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DRPS : Course Catalogue : School of Philosophy, Psychology and Language Sciences : Language Sciences

Postgraduate Course: Advanced Topics in Phonetics: Speech Production and Perception (LASC11087)

Course Outline
SchoolSchool of Philosophy, Psychology and Language Sciences CollegeCollege of Humanities and Social Science
Credit level (Normal year taken)SCQF Level 11 (Postgraduate) AvailabilityAvailable to all students
SCQF Credits10 ECTS Credits5
SummaryThis course introduces theories of representations and processes in speech production and perception, along with supporting experimental evidence from classic and more recent journal articles. Some of the questions addressed are the nature of phonological representations used in speech production planning and perception, how articulations are controlled and coordinated, how articulatory patterns map onto acoustics, and how the acoustic signal is decoded into mental representations.
Course description Approximate

Week 1.
Monday: Introduction. Representations, goals, and processes in speech production and perception.
Thursday: Speech errors and what they tell us about speech production planning
Friday: Speech errors (cont.).

Reading for this week (Report due Friday in class):
Shattuck-Hufnagel, S. (1983). Sublexical units and suprasegmental structure in speech production planning. In P. F. MacNeilage (Ed.), The production of speech, (pp. 109-136). New York: Springer-Verlag.

Week 2
Monday: Muscular vs. Articulatory goals/representations. Motor equivalence and bite block experiments.
Thursday: Articulatory Phonology and task dynamic theory.
Friday: Articulatory vs. acoustic goals. Motor equivalence continued Reading (report due Friday in class): Browman & Goldstein 1992

Week 3
Monday: Modelling speech production with acoustic goals and extrinsic timing
Thursday: (AT, 3.02): Laboratory Demonstration: Synthesising vowels
Friday: (AT, 3.02): Laboratory exercise: Synthesising vowels
By Thursday of this week, you will need to have made a recording of 3 repetitions of the word you would like to synthesize. This word should be at least 2 syllables long, and make sure you keep it secret!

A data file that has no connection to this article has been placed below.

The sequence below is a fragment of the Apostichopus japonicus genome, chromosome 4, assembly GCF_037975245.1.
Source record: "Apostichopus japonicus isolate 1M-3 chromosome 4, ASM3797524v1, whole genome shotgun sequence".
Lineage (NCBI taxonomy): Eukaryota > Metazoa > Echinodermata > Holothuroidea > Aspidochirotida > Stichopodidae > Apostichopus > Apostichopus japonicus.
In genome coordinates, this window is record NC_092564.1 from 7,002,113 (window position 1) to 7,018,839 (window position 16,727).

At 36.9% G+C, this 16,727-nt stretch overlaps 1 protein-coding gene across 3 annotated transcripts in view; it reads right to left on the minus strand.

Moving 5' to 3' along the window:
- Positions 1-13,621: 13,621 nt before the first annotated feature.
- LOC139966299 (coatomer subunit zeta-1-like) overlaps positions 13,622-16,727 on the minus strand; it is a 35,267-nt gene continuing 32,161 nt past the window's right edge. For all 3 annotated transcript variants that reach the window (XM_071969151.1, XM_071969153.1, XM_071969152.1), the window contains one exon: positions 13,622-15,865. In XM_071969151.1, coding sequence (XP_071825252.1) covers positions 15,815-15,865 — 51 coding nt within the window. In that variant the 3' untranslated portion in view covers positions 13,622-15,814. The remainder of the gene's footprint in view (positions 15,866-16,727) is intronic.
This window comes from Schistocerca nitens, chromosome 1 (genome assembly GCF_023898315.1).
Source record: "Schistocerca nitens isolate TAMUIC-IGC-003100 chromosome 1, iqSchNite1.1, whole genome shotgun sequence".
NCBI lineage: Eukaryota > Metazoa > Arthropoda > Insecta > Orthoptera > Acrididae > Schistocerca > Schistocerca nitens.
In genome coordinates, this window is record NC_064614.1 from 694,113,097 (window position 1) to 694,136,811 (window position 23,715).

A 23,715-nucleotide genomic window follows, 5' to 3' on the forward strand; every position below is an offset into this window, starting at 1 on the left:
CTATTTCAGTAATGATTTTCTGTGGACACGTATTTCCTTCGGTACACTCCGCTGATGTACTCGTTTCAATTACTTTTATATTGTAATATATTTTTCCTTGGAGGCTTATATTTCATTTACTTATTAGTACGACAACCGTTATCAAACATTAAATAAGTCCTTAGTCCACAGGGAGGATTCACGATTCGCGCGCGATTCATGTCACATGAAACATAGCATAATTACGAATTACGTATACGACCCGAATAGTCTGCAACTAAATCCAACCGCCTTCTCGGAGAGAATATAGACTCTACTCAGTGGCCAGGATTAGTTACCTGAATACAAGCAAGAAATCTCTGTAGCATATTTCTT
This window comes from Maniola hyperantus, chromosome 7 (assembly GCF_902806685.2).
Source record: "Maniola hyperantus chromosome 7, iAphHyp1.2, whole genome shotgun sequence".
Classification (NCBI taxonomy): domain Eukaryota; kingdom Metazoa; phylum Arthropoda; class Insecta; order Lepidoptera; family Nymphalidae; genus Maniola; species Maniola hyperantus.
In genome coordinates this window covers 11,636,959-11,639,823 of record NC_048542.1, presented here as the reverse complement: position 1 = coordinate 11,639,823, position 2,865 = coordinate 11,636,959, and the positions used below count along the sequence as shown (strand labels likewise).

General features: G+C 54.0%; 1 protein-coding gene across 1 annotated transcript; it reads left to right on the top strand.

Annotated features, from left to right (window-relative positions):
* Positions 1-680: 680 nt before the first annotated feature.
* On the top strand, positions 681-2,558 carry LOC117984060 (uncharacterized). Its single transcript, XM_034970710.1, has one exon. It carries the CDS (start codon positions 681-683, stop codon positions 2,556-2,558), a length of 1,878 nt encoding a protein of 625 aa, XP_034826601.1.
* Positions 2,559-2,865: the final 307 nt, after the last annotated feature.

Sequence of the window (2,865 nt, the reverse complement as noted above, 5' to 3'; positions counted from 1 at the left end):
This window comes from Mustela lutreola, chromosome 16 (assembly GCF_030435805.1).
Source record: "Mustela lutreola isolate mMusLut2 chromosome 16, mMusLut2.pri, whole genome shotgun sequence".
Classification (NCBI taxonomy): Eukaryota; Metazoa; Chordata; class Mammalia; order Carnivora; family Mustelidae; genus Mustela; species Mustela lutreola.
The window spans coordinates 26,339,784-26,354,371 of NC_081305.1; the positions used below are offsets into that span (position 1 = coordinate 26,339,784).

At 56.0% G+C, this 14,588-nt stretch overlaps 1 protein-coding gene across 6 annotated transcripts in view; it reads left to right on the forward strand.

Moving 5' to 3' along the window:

Readings: Guenther 1995, Perkell 2000, Klatt 1980, Klatt Chapter 3.

Assignment for Friday: From the Klatt readings, identify the sensyn parameters you will need to use in synthesizing your word. Create schematic dot-to-dot diagrams of the way these parameters will need to be varied over time.

Week 4
Monday: Coarticulation and timing.
Thursday: From articulation to acoustics. Tube models
Friday: From articulation to acoustics. Tube models (cont.)

Week 5
Monday: From articulation to acoustics. Tube models (cont.).
Thursday: Quantal Theory
Friday: The ear.
February 20-24 Innovative learning week, completion of lab exercise 1.

Week 6
Monday: Discussion of results. Intro to Lab Exercise 2.
Thursday: Laboratory Demonstration: Presenting stimuli to listeners.
Friday: Psychoacoustics.

Week 7
Monday: Psychoacoustics. Dispersion Theory
Thursday: Categorical perception demonstration
Friday: What are the objects of speech perception? Motor Theory and alternatives

Week 8
Monday: Two-stage models of perception
Thursday: No Class
Friday: No Class: preparation of draft project proposals

Week 9
Monday: How abstract are phonetic representations? Memory for fine phonetic detail. Episodic representations.
Thursday: Invariance? Variability. Landmark detection. Friday: Dealing with variability: Normalisation.

Week 10
Monday: Abstract, sub-lexical representations
Thursday: No class, preparation of final project proposals
Friday: Film. Project proposals due.

Week 11
No class
Entry Requirements (not applicable to Visiting Students)
Pre-requisites Students MUST have passed: Introduction to Phonology and Phonetics (LASC11031)
Prohibited Combinations Other requirements None
Information for Visiting Students
High Demand Course? Yes
Course Delivery Information
Academic year 2015/16, Available to all students (SV1) Quota:  None
Course Start Semester 2
Timetable Timetable
Learning and Teaching activities (Further Info) Total Hours: 100 ( Lecture Hours 33, Feedback/Feedforward Hours 1, Programme Level Learning and Teaching Hours 2, Directed Learning and Independent Learning Hours 64 )
Assessment (Further Info) Written Exam 0 %, Coursework 100 %, Practical Exam 0 %
Additional Information (Assessment) Weekly reading reports (5%)

Assignment 1 (45%): 1000-1500 words (1500 words maximum)
Return Date:

Assignment 2 (50%): 1500 words maximum
Return Date:

**Exam can be taken in lieu of both assignment 1 and 2 (95%)**
Feedback Weekly reading reports submitted in class. Comments provided on submitted assessments
Exam Information
Exam Diet Paper Name Hours & Minutes
Main Exam Diet S2 (April/May)Advanced Topics in Phonetics: Speech Production & Perception2:00
Learning Outcomes
On completion of this course, the student will be able to:
  1. understand theories of representation and processes in speech production and perception
  2. understand a range of experimental techniques that can be used to test these theories
  3. to interpret, evaluate and summarised experimental findings in literature
  4. understand relevant steps and techniques involved in designing, running, analysing and writing about a phonetic experiment, either in speech production or perception
Reading List
Additional Information
Graduate Attributes and Skills Not entered
Special Arrangements None
Study Abroad Not available
Additional Class Delivery Information Attend all lectures as scheduled
KeywordsNot entered
Course organiserProf Alice Turk
Tel: (0131 6)50 3483
Course secretaryMiss Toni Noble
Tel: (0131 6)51 3188
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